Science and Technology Making Headlines

Aug. 4, 2023


As an example of explainable AI (XAI), a real scanning electron microscope image of TATB powder (left) was modified by a trained neural network to increase its peak stress. The hypothetical image (right) outputted by the neural network is composed of smaller grains, indicating to materials scientists which changes need to be made to increase the material’s strength. Alternatively, a neural network can be asked to modify the powder in a certain way—by changing its size or porosity, for example—and the hypothetical image fed into a predictive model to predict the modified material’s physical properties. Photo courtesy of Shusen Liu.

Getting under the hood of machine learning

As machine learning techniques become increasingly used in the sciences, a team of researchers in Lawrence Livermore National Laboratory’s Computing and Physical and Life Sciences directorates are trying to provide a reasonable starting place for scientists who want to apply machine learning (ML) but lack a strong ML background.

The goal is to help users understand what’s going on behind the machine learning curtain, increasing trust in ML models.

The team’s work grew out of a Laboratory Directed Research and Development project on feedstock materials optimization, which led to a pair of papers about the types of questions a materials scientist may encounter when using machine learning tools, and how these tools behave.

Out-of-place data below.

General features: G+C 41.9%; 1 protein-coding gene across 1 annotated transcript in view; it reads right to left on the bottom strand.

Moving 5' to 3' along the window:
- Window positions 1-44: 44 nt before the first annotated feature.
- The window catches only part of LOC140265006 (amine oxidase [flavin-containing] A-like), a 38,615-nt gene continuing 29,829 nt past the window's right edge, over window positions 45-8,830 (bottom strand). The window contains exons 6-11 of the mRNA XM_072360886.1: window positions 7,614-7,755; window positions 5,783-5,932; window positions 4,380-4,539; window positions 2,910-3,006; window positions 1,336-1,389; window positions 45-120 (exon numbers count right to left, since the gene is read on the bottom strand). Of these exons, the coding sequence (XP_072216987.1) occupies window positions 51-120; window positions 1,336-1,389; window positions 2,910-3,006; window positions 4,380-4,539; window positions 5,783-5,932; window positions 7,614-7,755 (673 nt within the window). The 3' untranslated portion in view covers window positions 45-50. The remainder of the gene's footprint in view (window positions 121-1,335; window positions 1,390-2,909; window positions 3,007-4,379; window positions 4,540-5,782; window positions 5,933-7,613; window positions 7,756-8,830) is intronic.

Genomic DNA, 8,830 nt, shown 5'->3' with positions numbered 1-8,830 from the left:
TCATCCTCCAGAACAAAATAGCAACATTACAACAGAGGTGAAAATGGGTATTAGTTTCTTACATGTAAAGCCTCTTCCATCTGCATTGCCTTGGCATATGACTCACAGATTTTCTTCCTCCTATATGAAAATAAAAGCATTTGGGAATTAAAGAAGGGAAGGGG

Trusting artificial intelligence is easy when its conclusion is a simple ground truth, like identifying an animal. But when it comes to abstract scientific concepts, ML can seem more ambiguous.

radium crystals

The molecular crystal structure of (left) barium and (right) radium. Image courtesy of Oak Ridge National Laboratory.

Making radium crystal-clear

A team at Oak Ridge National Laboratory has reported the first synthesis and characterisation of a molecular radium compound by single crystal x-ray diffraction. The findings reveal the element’s coordination chemistry and could help develop new radium-based treatments for cancer.

The study’s results provide an important insight into radium’s chemistry. Up to now, researchers have used barium to make assumptions about radium’s interactions, yet the crystal structure of the equivalent barium complex showed significant differences. 

Gauthier Deblonde, a radiochemist in the nuclear and chemical sciences division of Lawrence Livermore National Laboratory who was not involved in the research, said he is “really excited” about this latest preprint. “The new study is a veritable tour de force because the ORNL team managed to crystallise a pure radium compound and determined its single crystal XRD structure.”

NIF target bay

NIF beamlines entering the lower hemisphere of the target chamber.

Break on through

For a moment, imagine a world of limitless energy – one where energy is so abundant that everyone can power their homes and businesses for mere pennies.